Your state of residence outlines the timeframe to complete a domestic adoption.  For instance in Utah, the child must have resided with you for 6 months.  After the 6 month wait you will present your adoption paperwork to the court where a judge will finalize your adoption.  If you are finalizing your adoption out of the State of Utah, we recommend hiring an adoption attorney in your state of residence that can assist you with your adoption paperwork and any ICPC filings.

International:

For Hague Cases:

Finalization of an adoption depends on the laws the foreign country.  Typically, the adoption will be finalized in the foreign country.  You may be required to travel to the foreign country to finalize the adoption.  If the adoption is not finalized in the foreign country, you will be required to travel to the foreign country to gain custody of the child.  After you gain custody, you will need to bring the child back to the U.S.   After a post-placement period determined by the foreign country, you will be allowed to finalized the adoption in the US.

For Non-Hague Cases:

If you, or your spouse, have personally seen the child prior to finalization, the adoption may be finalized in the foreign country, if the foreign county allows.  If you, or your spouse, have not personally seen the child prior to finalization, US authorities REQUIRE you to complete the adoption in the U.S., even if the adoption was finalized in the foreign country.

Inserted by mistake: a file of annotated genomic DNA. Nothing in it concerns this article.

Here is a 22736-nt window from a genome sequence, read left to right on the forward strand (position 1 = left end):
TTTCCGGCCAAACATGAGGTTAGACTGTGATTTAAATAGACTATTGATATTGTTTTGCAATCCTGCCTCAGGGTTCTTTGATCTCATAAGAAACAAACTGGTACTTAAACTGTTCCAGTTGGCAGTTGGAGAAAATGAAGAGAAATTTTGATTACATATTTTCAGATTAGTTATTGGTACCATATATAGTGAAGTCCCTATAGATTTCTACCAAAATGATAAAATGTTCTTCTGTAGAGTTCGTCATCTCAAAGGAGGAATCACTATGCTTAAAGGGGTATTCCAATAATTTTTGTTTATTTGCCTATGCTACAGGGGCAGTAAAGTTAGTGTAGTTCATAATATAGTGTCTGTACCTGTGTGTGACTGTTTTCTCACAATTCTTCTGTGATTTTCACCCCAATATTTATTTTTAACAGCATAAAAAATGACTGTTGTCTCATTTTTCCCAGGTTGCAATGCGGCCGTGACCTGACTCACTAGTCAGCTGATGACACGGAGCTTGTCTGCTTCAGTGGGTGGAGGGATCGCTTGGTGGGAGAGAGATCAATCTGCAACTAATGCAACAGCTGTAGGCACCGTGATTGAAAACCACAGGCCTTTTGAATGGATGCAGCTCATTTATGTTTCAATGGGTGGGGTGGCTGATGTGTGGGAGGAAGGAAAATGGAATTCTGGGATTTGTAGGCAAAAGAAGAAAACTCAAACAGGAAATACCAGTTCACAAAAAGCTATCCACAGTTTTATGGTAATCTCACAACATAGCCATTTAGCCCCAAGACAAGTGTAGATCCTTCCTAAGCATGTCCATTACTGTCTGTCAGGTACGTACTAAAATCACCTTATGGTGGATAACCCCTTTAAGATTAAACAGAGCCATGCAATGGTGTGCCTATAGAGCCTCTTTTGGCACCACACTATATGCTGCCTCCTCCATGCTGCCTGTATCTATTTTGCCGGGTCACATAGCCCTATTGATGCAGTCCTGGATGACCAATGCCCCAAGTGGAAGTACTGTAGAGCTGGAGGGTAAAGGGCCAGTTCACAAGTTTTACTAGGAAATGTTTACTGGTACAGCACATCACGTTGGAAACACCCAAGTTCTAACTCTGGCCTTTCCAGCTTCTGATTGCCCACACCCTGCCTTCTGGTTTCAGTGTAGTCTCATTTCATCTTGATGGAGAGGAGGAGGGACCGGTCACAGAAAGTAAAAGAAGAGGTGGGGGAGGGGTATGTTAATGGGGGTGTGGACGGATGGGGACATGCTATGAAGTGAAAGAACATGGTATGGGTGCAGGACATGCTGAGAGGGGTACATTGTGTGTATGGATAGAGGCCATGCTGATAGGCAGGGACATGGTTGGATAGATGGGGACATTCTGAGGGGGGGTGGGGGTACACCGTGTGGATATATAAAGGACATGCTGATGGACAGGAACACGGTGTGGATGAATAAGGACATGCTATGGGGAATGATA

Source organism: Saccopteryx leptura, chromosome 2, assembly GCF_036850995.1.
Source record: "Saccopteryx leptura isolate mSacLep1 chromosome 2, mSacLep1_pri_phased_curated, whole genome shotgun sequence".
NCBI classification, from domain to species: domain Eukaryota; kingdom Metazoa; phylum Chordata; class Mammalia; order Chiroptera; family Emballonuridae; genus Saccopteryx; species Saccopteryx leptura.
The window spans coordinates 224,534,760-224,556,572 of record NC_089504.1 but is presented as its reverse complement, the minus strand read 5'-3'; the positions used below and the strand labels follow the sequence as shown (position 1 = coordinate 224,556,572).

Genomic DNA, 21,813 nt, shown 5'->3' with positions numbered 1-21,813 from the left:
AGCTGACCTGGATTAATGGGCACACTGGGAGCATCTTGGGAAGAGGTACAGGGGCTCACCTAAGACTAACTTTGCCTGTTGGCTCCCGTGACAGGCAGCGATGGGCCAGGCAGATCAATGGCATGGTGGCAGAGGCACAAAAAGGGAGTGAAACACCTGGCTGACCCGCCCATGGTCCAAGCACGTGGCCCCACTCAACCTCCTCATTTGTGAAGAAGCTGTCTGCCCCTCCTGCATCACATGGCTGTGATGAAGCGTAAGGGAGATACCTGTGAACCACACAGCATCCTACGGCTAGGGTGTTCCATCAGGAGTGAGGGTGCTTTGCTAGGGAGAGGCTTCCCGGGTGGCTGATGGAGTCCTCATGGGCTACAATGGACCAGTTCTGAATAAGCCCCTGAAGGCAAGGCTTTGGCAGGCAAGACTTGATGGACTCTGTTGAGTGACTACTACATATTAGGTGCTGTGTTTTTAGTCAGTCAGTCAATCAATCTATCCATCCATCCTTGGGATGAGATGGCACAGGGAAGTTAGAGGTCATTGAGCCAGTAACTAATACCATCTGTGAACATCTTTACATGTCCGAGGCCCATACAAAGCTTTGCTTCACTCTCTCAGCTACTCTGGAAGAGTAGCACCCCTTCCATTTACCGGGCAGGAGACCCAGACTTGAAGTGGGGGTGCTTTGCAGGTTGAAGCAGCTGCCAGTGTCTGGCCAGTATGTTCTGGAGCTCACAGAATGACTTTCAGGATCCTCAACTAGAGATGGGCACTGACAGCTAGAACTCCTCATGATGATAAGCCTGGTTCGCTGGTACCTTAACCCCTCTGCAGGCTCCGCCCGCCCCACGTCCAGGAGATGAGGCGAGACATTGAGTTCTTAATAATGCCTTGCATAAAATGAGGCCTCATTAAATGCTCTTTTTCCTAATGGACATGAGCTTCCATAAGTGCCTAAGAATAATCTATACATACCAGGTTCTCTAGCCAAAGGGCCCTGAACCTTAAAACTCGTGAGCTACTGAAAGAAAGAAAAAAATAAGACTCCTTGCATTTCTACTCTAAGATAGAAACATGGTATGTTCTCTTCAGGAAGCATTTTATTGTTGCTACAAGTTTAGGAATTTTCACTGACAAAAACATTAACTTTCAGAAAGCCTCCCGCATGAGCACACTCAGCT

Second Chance:

Your state of residence outlines the timeframe to complete a domestic adoption.  For instance in Utah, the child must have resided with you for 6 months.  After the 6 month wait you will present your adoption paperwork to the court where a judge will finalize your adoption.  If you are finalizing your adoption out of the State of Utah, we recommend hiring an adoption attorney in your state of residence that can assist you with your adoption paperwork and any ICPC filings.

Citizenship is determined by the United States Citizenship and Immigration Services.  Generally for Hague cases, if the adoption is completed in country your child will receive automatic citizenship upon residing in the U.S.  If your adoption is not finalized in country, your child will receive a Green Card upon entry into the U.S.  Once the adoption has been finalized in the U.S., you may file for full citizenship of your adopted child.

Generally for non-Hague cases, if the adoption is finalized in the foreign country and you, or your spouse, personally saw the child prior to adoption, the child will be granted automatic citizenship upon residence in the U.S.  If the adoption is not finalized in country or you, or your spouse, did not personally see the child prior to adoption, your child will receive a Green Card upon entry into the U.S.  After the adoption (or re-adoption) in the U.S., you may file for full citizenship of your adopted child.

For those living abroad, citizenship of your adopted child is determined by USCIS on a case-by-case basis.  Please visit www.uscis.gov for more information on citizenship though adoption.